George Catlett Marshall

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Marshall, George Catlett


Born Dec. 31, 1880, in Uniontown, Pa.; died Oct. 16, 1959, in Washington D.C. American statesman and military figure; general of the army (1944).

After graduating from the Virginia Military Institute in 1901, Marshall served with American forces in the Philippines, Europe, China, and the USA. He was chief of staff of the US Army from 1939 to 1945. He participated in the major international conferences of World War II (1939-45), including those at Tehran, Yalta, and Potsdam. From 1945 to 1947 he was President H. Truman’s special representative in China. As US secretary of state from 1947 to 1949, Marshall was one of the architects of cold war policy; he actively participated in drawing up the Truman Doctrine and the program of American “aid” to the Western European countries that was named after him. After serving as secretary of defense in 1950-51, he left active government and political life.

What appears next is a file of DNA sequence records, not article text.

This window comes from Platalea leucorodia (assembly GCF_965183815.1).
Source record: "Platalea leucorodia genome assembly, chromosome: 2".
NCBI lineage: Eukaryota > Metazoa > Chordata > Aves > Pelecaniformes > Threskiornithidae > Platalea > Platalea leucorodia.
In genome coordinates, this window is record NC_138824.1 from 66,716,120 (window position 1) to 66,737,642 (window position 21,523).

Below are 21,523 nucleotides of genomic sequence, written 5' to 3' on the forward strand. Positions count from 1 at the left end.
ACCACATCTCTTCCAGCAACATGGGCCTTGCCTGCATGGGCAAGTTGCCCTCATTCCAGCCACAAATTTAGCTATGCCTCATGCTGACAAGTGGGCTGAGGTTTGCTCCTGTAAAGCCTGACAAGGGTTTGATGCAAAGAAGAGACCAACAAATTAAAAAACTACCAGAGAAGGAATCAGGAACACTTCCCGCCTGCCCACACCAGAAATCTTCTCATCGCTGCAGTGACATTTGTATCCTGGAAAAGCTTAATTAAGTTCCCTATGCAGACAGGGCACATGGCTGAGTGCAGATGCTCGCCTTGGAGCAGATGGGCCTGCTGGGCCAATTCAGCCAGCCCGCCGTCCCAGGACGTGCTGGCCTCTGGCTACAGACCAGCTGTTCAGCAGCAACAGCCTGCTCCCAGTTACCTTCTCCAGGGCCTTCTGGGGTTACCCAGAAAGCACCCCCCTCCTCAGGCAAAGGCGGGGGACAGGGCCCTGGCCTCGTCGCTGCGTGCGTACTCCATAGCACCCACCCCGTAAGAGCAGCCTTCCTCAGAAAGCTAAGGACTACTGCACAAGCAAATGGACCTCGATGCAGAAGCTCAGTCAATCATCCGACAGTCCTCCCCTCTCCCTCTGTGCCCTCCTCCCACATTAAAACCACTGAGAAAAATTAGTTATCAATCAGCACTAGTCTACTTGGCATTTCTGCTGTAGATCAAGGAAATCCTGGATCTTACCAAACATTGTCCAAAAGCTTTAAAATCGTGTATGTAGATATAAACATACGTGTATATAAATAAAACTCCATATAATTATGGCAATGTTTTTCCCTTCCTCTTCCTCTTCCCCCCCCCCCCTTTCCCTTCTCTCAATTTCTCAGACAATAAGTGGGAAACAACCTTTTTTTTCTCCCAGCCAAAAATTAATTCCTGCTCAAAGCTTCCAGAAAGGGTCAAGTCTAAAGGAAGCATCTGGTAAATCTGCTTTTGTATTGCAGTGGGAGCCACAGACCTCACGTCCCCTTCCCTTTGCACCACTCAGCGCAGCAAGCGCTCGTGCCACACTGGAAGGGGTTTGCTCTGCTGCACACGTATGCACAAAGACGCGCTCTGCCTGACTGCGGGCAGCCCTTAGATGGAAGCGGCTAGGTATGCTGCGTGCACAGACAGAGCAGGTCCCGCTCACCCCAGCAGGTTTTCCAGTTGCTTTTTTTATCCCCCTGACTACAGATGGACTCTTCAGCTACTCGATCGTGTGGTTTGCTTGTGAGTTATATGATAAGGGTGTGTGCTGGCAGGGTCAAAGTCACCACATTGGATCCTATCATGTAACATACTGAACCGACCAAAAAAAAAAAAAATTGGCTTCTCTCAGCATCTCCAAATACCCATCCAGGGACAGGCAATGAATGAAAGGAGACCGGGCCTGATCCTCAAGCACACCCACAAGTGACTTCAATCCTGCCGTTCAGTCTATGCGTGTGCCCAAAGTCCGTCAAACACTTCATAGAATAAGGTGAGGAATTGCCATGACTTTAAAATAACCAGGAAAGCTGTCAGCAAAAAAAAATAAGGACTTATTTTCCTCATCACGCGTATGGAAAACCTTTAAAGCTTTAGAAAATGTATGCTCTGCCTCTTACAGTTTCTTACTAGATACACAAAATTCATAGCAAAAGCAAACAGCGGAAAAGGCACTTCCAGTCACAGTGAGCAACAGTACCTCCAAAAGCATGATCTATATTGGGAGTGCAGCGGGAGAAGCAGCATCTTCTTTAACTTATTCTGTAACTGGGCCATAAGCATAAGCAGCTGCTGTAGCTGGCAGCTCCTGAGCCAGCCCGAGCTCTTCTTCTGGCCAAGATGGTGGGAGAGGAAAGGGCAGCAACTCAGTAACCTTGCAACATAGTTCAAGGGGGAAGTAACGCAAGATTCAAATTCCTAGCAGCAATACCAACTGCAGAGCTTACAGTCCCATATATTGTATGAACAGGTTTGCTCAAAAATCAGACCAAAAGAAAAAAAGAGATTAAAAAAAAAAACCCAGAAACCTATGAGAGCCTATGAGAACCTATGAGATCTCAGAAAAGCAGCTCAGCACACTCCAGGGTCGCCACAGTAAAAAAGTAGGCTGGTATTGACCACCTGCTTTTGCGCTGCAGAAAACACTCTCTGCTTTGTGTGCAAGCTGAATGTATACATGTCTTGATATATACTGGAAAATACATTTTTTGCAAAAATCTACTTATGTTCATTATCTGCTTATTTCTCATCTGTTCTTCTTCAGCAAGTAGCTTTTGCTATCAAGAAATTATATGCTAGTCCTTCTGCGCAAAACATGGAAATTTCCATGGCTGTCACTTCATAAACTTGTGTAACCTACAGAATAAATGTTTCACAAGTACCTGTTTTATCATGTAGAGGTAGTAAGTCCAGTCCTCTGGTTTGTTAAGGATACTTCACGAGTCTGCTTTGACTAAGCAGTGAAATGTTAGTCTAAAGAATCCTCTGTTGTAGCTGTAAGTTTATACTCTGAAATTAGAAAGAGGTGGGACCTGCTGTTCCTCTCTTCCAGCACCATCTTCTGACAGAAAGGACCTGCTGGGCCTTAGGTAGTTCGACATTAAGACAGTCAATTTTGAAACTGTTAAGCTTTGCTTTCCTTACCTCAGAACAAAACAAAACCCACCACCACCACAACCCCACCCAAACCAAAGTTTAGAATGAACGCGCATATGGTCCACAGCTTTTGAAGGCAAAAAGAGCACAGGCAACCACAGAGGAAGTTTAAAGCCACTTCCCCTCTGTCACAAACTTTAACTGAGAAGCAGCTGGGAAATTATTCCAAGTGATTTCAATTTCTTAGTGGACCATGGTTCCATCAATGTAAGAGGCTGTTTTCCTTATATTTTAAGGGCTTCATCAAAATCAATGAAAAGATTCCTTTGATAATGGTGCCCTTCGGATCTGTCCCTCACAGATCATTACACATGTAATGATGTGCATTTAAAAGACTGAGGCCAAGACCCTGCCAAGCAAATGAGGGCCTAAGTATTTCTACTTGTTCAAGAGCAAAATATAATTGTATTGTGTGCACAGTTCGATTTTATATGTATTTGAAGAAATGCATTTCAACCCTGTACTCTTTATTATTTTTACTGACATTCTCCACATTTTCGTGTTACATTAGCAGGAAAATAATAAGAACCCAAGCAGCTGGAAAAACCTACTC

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Bland, Ritenour, and Wunderlin, The Papers of George Catlett Marshall, vol.
Army honored him with their highest award, the George Catlett Marshall Award, first ever to a journalist.
The first three were General George Catlett Marshall, Admiral Ernest J.
Eisenhower Distinguished Service Medal, the George Catlett Marshall Medal, the H.